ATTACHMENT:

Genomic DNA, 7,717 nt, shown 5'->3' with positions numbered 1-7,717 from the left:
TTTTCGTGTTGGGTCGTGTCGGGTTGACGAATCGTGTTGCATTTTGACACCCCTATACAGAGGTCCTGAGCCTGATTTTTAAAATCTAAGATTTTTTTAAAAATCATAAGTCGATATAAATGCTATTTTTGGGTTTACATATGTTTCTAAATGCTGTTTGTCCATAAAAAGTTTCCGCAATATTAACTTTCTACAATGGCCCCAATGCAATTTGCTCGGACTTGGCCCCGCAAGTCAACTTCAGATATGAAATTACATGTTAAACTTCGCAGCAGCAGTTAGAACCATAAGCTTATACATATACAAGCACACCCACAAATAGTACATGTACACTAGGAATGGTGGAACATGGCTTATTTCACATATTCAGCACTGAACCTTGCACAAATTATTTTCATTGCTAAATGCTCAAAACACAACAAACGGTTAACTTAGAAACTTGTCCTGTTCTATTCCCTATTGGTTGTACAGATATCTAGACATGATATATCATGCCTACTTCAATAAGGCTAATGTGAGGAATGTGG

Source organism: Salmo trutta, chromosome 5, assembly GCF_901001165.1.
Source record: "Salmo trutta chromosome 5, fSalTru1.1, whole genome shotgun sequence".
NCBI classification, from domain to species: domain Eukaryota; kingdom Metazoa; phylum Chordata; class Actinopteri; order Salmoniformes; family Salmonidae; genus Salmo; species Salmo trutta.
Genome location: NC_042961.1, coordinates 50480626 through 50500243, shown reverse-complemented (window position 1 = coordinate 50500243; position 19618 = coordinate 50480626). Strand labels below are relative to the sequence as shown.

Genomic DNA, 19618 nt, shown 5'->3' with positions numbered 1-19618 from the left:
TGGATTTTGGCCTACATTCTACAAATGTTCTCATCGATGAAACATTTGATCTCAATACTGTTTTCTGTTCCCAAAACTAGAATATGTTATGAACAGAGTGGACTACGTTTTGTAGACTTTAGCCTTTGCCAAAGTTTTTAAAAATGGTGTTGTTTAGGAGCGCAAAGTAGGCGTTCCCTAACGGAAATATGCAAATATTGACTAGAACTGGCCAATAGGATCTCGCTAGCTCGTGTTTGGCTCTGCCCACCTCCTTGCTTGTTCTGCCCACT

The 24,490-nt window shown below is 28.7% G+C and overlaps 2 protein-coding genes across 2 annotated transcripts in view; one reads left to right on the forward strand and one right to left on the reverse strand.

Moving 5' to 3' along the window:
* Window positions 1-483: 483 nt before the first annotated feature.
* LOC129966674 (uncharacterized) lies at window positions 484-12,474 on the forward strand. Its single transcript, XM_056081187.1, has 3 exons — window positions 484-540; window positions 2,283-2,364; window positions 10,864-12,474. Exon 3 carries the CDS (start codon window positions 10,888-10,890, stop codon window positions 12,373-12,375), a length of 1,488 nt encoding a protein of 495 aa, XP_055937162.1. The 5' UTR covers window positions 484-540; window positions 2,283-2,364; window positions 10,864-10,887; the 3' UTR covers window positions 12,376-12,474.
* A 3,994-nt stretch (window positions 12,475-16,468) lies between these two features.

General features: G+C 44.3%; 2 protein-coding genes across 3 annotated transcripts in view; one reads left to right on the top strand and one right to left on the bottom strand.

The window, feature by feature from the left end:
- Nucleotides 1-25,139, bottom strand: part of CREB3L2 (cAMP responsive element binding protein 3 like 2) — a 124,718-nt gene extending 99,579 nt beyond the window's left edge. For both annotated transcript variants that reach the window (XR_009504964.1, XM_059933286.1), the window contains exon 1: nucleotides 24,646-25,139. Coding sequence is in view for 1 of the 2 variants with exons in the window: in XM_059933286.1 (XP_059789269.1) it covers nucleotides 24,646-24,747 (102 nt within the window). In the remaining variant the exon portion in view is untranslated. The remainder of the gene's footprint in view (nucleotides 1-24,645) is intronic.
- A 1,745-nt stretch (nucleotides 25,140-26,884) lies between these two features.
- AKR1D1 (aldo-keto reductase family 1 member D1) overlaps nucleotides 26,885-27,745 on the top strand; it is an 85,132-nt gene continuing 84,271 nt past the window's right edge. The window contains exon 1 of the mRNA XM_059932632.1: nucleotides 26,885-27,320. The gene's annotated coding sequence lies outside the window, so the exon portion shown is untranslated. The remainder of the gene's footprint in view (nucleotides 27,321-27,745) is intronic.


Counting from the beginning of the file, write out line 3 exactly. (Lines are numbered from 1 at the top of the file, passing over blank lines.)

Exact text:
Source organism: Salmo trutta, chromosome 5, assembly GCF_901001165.1.